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In 1967, the Supreme Court carved out a “qualified immunity” exception that helps government officials: They couldn’t be sued if they were acting in good faith and didn’t know what they were doing was illegal. Over the years, the court expanded that doctrine so that now, even police officers who knowingly violate someone’s rights are protected—unless a court has ruled that their behavior was unconstitutional in a previous case involving nearly identical circumstances.
Last year, for example, a federal appeals court found that a police officer who shot a 10-year-old by mistake while aiming for the family’s dog was protected from liability under qualified immunity. The judges ruled that he couldn’t be held responsible because there wasn’t a previous case where an officer was found at fault in almost identical circumstances.
Qualified immunity has blocked lawsuits for people who were killed by police during arrests; a man who was shot and killed after a 911 dispatcher put him in harm’s way; and a man who gouged his own eyes out in jail after he was denied mental health care.
A political mix of civil rights advocates and civil libertarians has taken aim at qualified immunity, which Supreme Court Justice Sonia Sotomayor has criticized as an “absolute shield” for officers accused of brutality.
Newman and her longtime friend Herod, a Black woman who is vice chair of the House Judiciary Committee in Colorado, built a bill using some of the state’s most egregious examples of police brutality as a guide for what practices needed to change. Some of their police accountability work ended up getting support from a broad coalition ranging from the ACLU to Colorado’s Fraternal Order of Police. Chokeholds are now banned, and most cops must keep their body cameras on during encounters with the public. However, ultimately the Fraternal Order of Police did not support removing qualified immunity.
The new law also made it easier to sue at the state level and bar qualified immunity as a defense for cops. The hope is that it will be easier to hold officers and their employers accountable in state court. If other states follow suit, people will likely bypass federal civil rights lawsuits in those places altogether.In addition to prohibiting the defense of qualified immunity, the law also says that if officers lose in state court, they may have to pay 5 percent of damages, up to $25,000, of their own money. The state can also revoke an officer's certifications, banishing them from any local policing job in the state, if a criminal or civil court finds them liable for using too much force. Cops who fail to intervene when colleagues use excessive force can also lose their badges.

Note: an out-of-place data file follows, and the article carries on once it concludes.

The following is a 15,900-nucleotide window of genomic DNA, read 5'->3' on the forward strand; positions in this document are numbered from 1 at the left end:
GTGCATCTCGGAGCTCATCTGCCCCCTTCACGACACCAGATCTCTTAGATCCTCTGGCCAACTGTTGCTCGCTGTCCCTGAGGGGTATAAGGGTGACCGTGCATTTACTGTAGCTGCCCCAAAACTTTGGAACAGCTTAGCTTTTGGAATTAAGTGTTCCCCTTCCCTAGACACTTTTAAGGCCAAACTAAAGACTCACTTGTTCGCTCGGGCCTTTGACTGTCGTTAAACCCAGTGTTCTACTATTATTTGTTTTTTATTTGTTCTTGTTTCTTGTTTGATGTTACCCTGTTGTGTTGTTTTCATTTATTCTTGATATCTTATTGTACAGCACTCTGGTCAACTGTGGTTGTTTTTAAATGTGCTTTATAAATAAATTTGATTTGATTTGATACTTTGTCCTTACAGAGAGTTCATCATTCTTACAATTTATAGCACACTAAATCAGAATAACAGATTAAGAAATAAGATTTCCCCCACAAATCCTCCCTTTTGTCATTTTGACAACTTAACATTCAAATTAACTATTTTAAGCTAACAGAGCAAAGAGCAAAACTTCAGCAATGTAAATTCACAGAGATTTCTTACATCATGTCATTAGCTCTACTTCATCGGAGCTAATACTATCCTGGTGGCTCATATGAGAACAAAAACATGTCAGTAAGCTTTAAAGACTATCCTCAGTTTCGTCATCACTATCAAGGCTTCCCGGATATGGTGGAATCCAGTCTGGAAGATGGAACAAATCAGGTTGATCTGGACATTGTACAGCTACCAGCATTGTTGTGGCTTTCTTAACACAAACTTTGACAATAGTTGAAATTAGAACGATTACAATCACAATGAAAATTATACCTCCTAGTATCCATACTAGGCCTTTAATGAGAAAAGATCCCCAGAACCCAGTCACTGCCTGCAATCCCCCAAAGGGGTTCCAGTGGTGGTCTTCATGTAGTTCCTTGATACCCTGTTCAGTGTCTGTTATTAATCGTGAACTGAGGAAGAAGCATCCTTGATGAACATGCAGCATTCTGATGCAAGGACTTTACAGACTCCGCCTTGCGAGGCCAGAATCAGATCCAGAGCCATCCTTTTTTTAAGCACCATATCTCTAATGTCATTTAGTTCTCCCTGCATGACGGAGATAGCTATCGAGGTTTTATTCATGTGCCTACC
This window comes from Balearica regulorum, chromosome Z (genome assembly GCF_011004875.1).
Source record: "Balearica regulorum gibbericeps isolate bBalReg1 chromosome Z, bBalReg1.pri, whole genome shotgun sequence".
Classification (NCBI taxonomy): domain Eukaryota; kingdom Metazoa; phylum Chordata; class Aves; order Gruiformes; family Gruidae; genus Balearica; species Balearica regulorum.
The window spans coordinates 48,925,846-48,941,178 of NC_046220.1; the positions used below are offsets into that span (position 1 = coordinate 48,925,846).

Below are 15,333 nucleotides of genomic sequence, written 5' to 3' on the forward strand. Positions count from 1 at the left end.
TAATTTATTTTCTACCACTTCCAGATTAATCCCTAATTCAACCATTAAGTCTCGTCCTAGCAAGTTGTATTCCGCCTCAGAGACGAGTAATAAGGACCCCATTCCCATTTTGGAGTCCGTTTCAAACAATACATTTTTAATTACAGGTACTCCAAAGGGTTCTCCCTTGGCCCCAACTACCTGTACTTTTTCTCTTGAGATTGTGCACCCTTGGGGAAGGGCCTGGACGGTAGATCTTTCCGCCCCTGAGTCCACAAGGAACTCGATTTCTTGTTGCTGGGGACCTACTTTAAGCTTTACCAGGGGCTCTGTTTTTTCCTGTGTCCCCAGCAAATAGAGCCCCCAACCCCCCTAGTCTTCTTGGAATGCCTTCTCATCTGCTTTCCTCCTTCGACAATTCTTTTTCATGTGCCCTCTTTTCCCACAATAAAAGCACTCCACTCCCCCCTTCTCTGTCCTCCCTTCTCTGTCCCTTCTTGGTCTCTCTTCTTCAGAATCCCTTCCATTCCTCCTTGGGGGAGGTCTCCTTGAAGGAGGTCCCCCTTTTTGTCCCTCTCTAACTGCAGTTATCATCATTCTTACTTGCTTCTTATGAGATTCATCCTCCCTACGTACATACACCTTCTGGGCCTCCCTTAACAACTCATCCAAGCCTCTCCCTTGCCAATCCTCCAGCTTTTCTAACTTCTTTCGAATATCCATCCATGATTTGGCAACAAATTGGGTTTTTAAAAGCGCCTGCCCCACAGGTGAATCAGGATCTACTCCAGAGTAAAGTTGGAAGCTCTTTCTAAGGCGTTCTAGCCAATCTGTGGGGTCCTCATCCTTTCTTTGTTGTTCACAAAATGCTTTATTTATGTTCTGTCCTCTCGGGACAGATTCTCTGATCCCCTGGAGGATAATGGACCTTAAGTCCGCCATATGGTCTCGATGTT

The law was designed to make sure victims of police violence like McClain’s family have an easy path for payouts, Herod said, and make it easier to remove abusive cops from the profession by revoking their certification.
"We can’t bring a life back,” she said. “But if we’re going to do something in someone's name and someone’s legacy, it better be bold and make a real difference."Despite the wording of the Colorado law, experts say it is unlikely that many police officers will have to empty their bank accounts to pay for bad behavior. Insurance companies and taxpayers are more likely to be on the hook.
Local leaders—not an independent oversight agency—will decide whether an officer acted in good faith and therefore doesn’t have to pay damages, said Chief Cory Christensen, who heads the Steamboat Springs Police Department and is also president of the state’s Association of Chiefs of Police.
So cities and counties will continue to pick up the costs for abusive police behavior unless local officials rule that an officer was not acting, as the legislation says, under “reasonable belief that the action was lawful.”
Is qualified Immunity on its way out
originally posted by: Grimpachi
It's the ones who do things that should get them fired as a rule and not the exception that is the problem.
originally posted by: Grimpachi
I would like to think that most cops try their best to do the right thing, but it is getting harder as more comes to light.
originally posted by: bigfatfurrytexan
a reply to: Grimpachi
Every single officer at least at one point will behave in a way to get them fired. Its not an easy job, and questionable judgement is easy to find in retrospect of a stressful situation.
Is it kosher and above board to send all those stressed out and unlawful LEOs to work in one town?